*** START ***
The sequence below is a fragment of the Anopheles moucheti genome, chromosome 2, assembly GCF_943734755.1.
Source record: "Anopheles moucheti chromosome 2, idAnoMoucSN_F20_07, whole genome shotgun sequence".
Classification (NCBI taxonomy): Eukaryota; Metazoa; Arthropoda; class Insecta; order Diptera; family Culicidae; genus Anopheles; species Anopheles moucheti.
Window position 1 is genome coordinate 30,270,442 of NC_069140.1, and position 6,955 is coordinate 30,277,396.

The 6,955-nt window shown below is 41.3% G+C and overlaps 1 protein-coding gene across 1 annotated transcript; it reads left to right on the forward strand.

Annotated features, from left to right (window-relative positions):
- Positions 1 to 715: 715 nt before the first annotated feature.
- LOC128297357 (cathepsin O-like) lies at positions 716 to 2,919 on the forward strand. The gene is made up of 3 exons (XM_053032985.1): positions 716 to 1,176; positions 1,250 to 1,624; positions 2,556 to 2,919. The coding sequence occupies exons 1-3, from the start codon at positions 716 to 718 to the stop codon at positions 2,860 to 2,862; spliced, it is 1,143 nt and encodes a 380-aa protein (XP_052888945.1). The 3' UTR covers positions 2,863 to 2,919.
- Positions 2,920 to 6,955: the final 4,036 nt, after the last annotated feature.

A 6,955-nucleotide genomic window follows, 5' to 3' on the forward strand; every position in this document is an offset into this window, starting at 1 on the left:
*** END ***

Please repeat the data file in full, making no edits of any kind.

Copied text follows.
The sequence below is a fragment of the Anopheles moucheti genome, chromosome 2, assembly GCF_943734755.1.
Source record: "Anopheles moucheti chromosome 2, idAnoMoucSN_F20_07, whole genome shotgun sequence".
Classification (NCBI taxonomy): Eukaryota; Metazoa; Arthropoda; class Insecta; order Diptera; family Culicidae; genus Anopheles; species Anopheles moucheti.
Window position 1 is genome coordinate 30,270,442 of NC_069140.1, and position 6,955 is coordinate 30,277,396.

The 6,955-nt window shown below is 41.3% G+C and overlaps 1 protein-coding gene across 1 annotated transcript; it reads left to right on the forward strand.

Annotated features, from left to right (window-relative positions):
- Positions 1 to 715: 715 nt before the first annotated feature.
- LOC128297357 (cathepsin O-like) lies at positions 716 to 2,919 on the forward strand. The gene is made up of 3 exons (XM_053032985.1): positions 716 to 1,176; positions 1,250 to 1,624; positions 2,556 to 2,919. The coding sequence occupies exons 1-3, from the start codon at positions 716 to 718 to the stop codon at positions 2,860 to 2,862; spliced, it is 1,143 nt and encodes a 380-aa protein (XP_052888945.1). The 3' UTR covers positions 2,863 to 2,919.
- Positions 2,920 to 6,955: the final 4,036 nt, after the last annotated feature.

A 6,955-nucleotide genomic window follows, 5' to 3' on the forward strand; every position in this document is an offset into this window, starting at 1 on the left: